Of course it’s always the times when there are classroom visitors when all hell breaks loose. Over the next few weeks I’ll have some students from Eastern’s elementary language methods class coming in to observe my class.  It makes me feel a little awkward already because this was the class I was in last year, and I know what they’re looking for, and I also know I am not teaching in the magical world of the ideal language classroom. Regardless, I am always glad to welcome visitors, for the afternoon at least… I am still unwilling to bring anyone who I care anything for to my 6th grade classes.

Anyway, of course in the fourth grade this afternoon there was every manner of chaos:

  • Someone finding a tooth on the floor
  • Someone else throwing up on the floor, and the consequential scramble as the custodians cleaned it up
  • General OMG IT’S FRIDAY unrest

I’m muy proud of my second graders, though. They are awesome. After only a few weeks of Spanish, I can come ask them questions all in Spanish and have them answer me in complete sentences, spontaneously. That’s more than I can say for any middle schooler I have.

I’m so freaking tired of the sixth graders destroying any interactive, vaguely enjoyable lesson I plan, so that I’m forced to give them static, read-and-respond writing assignments. They are sick of doing them, and I am sick of grading them. While their seven year old siblings can speak in Spanish paragraphs, these eleven year olds can’t even stay in their seats long enough to write a few coherent sentences in English. STOP BEING JERKS AND LET ME TEACH.

The kid whose grandfather I had a meeting with a few weeks ago has been acting up again, despite the lectures we saw his grandfather give him, fingering the belt buckle in his pocket. Behavior improved for a bit, but now it’s nosediving again. I asked him if we needed to set up another meeting with his grandfather, and he said “No, you can’t call my granddaddy – ask the office. Last time he came up here he choked me and they called the police.”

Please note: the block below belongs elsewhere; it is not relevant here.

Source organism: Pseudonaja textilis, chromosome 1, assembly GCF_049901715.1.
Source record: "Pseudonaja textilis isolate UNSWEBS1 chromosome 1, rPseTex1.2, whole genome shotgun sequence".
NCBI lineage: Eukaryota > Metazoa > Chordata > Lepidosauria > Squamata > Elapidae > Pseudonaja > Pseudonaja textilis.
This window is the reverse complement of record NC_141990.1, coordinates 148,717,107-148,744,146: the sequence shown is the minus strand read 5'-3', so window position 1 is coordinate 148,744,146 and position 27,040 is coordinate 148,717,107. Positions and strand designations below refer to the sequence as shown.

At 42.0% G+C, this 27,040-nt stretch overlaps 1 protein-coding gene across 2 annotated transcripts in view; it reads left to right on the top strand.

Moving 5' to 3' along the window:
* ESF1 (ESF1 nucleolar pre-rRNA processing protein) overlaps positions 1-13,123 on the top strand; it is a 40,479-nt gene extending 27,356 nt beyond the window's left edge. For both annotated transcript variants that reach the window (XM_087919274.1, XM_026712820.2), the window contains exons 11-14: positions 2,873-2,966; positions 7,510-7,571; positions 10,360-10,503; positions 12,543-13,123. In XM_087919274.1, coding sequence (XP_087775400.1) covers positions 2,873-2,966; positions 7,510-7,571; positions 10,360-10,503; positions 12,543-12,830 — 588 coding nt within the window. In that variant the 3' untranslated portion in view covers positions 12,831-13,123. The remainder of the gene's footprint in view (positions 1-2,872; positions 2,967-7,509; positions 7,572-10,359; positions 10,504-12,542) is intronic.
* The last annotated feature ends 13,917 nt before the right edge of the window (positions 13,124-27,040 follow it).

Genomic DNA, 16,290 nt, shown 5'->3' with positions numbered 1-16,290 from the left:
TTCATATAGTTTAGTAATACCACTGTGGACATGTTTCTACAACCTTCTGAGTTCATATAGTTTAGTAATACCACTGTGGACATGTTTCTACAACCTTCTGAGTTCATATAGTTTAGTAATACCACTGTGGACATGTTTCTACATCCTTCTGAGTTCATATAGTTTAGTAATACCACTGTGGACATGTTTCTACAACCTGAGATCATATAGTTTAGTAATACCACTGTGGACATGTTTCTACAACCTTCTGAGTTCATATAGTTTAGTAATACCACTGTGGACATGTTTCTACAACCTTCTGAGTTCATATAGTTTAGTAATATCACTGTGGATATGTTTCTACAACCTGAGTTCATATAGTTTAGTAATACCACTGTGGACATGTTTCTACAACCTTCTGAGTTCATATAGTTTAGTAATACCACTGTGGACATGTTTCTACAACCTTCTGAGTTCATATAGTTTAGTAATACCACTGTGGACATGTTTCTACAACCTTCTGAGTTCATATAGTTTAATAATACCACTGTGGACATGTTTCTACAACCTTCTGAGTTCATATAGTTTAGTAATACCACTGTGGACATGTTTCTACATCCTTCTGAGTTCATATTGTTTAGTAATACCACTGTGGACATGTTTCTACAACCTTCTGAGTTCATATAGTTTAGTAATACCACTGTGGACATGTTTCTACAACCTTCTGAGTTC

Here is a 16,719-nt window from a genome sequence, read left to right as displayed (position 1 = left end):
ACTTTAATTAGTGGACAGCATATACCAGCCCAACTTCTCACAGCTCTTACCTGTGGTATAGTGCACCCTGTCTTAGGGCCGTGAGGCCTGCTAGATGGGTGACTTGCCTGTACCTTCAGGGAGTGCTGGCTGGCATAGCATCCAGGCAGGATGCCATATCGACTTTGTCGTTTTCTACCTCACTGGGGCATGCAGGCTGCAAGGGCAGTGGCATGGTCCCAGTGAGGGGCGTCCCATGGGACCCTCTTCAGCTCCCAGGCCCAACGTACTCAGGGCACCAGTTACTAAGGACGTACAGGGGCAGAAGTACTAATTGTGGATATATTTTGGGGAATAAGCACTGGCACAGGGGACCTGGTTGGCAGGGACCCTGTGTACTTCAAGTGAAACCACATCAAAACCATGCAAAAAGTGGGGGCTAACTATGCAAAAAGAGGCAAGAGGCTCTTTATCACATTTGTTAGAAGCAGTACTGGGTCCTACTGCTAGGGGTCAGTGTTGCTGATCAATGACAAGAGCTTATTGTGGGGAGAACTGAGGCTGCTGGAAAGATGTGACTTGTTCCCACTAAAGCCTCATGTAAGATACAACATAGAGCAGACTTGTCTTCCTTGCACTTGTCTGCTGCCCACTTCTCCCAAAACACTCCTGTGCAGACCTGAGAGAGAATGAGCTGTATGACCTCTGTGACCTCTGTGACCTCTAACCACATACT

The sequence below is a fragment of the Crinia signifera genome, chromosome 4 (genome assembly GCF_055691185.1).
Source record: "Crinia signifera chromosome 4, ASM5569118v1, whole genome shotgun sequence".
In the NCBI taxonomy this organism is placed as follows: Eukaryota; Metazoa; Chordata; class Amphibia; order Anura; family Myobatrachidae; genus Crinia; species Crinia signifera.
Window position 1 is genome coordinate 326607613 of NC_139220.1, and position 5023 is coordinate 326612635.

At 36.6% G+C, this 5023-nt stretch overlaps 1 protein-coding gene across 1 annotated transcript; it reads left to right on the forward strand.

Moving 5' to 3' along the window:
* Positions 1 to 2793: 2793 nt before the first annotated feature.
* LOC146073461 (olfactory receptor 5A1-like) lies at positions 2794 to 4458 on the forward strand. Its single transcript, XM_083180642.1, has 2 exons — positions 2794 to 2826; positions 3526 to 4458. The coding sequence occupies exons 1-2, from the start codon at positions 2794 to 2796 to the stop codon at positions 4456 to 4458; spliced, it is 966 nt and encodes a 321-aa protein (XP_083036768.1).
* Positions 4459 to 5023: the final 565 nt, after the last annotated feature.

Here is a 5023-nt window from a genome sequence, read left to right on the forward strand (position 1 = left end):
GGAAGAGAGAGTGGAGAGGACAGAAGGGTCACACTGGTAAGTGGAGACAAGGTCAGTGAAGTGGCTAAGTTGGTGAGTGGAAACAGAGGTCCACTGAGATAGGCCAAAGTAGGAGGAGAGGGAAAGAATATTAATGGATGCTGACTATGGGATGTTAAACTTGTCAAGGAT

I don’t even know what to say to that.

I spent my lunch break yesterday trying my hand at anger management with a first grader, who was so upset he was punching himself in the stomach. It’s hard to take this kid seriously sometimes because his anger is so ridiculous and cartoonlike, but he was really upset. We tried some breathing exercises and how to teach your body to calm down, but as soon as we stopped it was all clenched fists and ground teeth and tears all over the place.

I find myself counting to ten in my head a lot these days, and doing my own breathing exercises.

Watching the primary grades being dismissed outside, I like watching the kindergartners holding hands with their parents and doing the “kindergarten mosey”… walking every possible wandering direction, with only the parent’s hand to keep them going in any kind of linear direction. Try it. It’s fun.


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